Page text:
By Joana Dickinson
The trend of “Slow Travel” has become increasingly popular over recent years, however through COVID19 it has accelerated immensely and has almost become a new norm without people even realising. Slow tourism is forecasted to continue to grow in popularity, becoming an alternative to more traditional holidays and is estimated to grow at a 10% compound annual growth rate. Now what is Slow travel, where did it come from and how could hoteliers adapt?
The trend of “Slow Travel” has become increasingly popular over the past years, however through COVID19 it accelerated immensely and has almost become a new norm without people even realising. The crazed race to visit as many places as possible, which was influenced through renowned books like “1000 Places to See Before You Die” or through movies such as “The Bucket List”, is slowly becoming less popular. Slow tourism is forecasted to continue to grow in popularity, becoming an alternative to more traditional holidays with an estimated 10% compound annual growth rate.
What is Slow Travel?
The online definition describes it as an approach to travel that emphasizes connection to local people, cultures, food and music. It relies on the idea that a trip is meant to educate and have an emotional impact, while remaining sustainable for local communities and the environment.
Where did Slow Tourism come from?
This trend or better yet movement has been evolving through time and is connected to the Slow food movement. Slow Food was started by Carlo Petrini and a group of activists in the 1980s to resist the opening of a McDonald’s near the Spanish Steps in Rome, with the initial aim to defend regional traditions, good food, gastronomic pleasure and a slow pace of life. The further popularity can be correlated with the growing focus on sustainability and self – care.
How can you travel “slower”?
Travelling slower involves transitioning from materialistic and consumerist luxury to wanting purposeful experiences and creating meaningful moments. People no longer want to have a schedule full of tours of classic sightseeing spots. They want to travel at their own pace while experiencing and tasting the local culture. A word used a lot when discussing Slow travel is “experience-based”. Experience-based travel can be accomplished in different ways, such as connecting with people, creating a community, experiencing local culture and making conscious decisions. These conscious decisions impact one’s own cultivation and regeneration as well as helping the environment by reducing your own global footprint.
Prior to the pandemic global tourism hit record highs with 671 Million global international arrivals. Both the influence of the pandemic and these high numbers has motivated travellers to explore new destinations and lesser – known countries such as Azerbaijan, Bhutan, Georgia, Nepal and others.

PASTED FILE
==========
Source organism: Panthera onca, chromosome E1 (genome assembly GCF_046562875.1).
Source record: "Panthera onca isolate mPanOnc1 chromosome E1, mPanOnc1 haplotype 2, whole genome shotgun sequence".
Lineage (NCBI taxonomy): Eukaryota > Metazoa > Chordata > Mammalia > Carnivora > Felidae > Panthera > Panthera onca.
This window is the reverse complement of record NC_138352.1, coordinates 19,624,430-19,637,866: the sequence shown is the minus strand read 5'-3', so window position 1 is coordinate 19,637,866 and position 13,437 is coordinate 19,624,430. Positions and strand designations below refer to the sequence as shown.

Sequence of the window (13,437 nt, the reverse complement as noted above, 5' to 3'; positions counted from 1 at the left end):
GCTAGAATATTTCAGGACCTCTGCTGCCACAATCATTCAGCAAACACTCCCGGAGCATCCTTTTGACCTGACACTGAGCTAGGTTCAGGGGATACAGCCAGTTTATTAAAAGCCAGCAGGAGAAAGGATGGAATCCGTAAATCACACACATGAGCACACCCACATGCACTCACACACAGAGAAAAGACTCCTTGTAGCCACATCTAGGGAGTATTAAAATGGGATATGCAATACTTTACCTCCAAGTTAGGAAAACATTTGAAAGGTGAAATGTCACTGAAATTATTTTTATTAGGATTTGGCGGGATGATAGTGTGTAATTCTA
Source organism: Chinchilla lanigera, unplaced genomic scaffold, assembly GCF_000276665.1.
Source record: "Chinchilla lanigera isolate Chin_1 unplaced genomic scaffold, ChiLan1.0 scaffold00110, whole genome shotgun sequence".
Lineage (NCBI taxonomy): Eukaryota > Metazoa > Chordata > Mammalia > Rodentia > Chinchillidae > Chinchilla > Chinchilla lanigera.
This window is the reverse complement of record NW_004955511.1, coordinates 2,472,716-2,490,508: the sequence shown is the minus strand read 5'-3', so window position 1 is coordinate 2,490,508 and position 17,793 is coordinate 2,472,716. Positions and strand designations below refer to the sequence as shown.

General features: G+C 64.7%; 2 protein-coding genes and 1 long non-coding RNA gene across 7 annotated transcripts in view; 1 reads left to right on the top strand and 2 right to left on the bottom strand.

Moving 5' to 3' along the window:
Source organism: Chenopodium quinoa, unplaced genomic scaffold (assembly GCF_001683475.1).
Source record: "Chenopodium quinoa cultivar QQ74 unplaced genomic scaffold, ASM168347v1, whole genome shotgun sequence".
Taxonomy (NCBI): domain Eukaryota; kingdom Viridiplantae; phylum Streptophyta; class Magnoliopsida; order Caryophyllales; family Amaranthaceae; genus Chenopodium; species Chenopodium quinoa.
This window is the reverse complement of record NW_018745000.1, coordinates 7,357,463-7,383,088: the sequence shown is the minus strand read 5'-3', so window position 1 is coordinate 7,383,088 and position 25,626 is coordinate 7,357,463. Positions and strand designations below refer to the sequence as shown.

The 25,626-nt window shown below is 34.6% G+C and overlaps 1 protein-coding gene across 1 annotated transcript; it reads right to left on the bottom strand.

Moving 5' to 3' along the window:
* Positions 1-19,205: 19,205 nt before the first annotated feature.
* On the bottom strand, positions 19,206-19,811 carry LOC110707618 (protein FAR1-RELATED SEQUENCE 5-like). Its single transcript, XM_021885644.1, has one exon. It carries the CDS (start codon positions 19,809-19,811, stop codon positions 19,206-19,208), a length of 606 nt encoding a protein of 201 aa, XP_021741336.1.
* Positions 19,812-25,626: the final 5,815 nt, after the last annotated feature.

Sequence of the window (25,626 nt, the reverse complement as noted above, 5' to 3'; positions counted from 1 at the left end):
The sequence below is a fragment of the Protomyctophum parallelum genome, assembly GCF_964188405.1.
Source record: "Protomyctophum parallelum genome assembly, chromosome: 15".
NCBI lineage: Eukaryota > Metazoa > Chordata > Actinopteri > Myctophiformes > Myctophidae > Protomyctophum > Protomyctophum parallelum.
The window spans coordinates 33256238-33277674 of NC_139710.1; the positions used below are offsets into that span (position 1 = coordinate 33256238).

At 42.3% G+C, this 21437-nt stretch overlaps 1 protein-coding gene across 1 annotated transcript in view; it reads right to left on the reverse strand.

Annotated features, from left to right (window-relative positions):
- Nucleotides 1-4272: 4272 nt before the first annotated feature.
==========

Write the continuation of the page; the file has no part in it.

How can hotels adapt to this movement?
There are simple approaches which both urban and rural hotels can adapt to enhance their guests experience through different hotel departments.
- Food & Beverage: An already commonly practiced way is through F&B outlets, where the local culture can be easily incorporated by serving regional dishes with local and seasonal produce. A significant trend that many businesses have already adapted to is “going back to the roots”. The more we learn about food, nutrition and the planet, the more it’s understood that natural is best. Taking food back to its roots pays homage to local herbs, vegetables and as well as cooking practices. Teaching these cooking practices to guests also offers a way for guests to delve deeper into the local culture.
- Wellness & Wellbeing: As everyday life continues to become more technology-driven, there is a strong desire for down-to-earth therapy and spa practices that use traditional foods, plant-based medicines, oils and ancient rituals.
- Experiences & Activities: Transformational travel inspires travellers to disconnect from their busy day to day life, this includes learning new skills which will be a motivating force for future travellers. Experiences can allow guests to engage with the local community and interact with others to expand their cultural knowledge and understanding.
- Off – Grid: Along with the movement of Slow travelling came the trend of Off – Grid travel, which is made possible by modern technologies. An example being solar power providing electricity anywhere, such as in mountain cabins, a boat or other remote locations. Both urban and rural hotels can adapt to travellers trying to get away from the hustle and bustle of their daily life, by offering digital detox experiences, which are becoming increasingly more popular.
- Transportation: With sustainability being a priority for slow travellers, hotels should offer or organise different means of transportation to their guests. Bike rentals, walking tours or excursions by train are all attractive options for today’s traveller.
To conclude, slow tourism is most likely the way our industry will cautiously but surely start to recover as soon as global travel is fully encouraged again.